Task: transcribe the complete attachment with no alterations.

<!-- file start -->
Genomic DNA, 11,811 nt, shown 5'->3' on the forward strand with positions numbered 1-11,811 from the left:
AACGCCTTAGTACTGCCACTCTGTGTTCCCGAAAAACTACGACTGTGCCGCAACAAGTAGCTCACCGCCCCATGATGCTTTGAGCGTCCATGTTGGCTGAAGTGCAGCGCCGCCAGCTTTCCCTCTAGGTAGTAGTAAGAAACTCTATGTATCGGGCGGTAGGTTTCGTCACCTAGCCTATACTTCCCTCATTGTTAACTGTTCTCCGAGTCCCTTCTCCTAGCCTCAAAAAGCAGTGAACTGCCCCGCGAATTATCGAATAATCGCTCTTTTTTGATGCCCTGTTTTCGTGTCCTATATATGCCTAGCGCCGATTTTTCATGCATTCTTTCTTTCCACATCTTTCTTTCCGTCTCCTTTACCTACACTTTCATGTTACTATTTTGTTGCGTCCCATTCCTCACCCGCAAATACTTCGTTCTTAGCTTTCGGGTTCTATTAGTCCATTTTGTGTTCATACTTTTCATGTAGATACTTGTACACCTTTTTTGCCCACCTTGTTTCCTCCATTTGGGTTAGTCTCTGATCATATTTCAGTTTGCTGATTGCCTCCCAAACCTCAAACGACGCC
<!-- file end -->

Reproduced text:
Genomic DNA, 11,811 nt, shown 5'->3' on the forward strand with positions numbered 1-11,811 from the left:
AACGCCTTAGTACTGCCACTCTGTGTTCCCGAAAAACTACGACTGTGCCGCAACAAGTAGCTCACCGCCCCATGATGCTTTGAGCGTCCATGTTGGCTGAAGTGCAGCGCCGCCAGCTTTCCCTCTAGGTAGTAGTAAGAAACTCTATGTATCGGGCGGTAGGTTTCGTCACCTAGCCTATACTTCCCTCATTGTTAACTGTTCTCCGAGTCCCTTCTCCTAGCCTCAAAAAGCAGTGAACTGCCCCGCGAATTATCGAATAATCGCTCTTTTTTGATGCCCTGTTTTCGTGTCCTATATATGCCTAGCGCCGATTTTTCATGCATTCTTTCTTTCCACATCTTTCTTTCCGTCTCCTTTACCTACACTTTCATGTTACTATTTTGTTGCGTCCCATTCCTCACCCGCAAATACTTCGTTCTTAGCTTTCGGGTTCTATTAGTCCATTTTGTGTTCATACTTTTCATGTAGATACTTGTACACCTTTTTTGCCCACCTTGTTTCCTCCATTTGGGTTAGTCTCTGATCATATTTCAGTTTGCTGATTGCCTCCCAAACCTCAAACGACGCC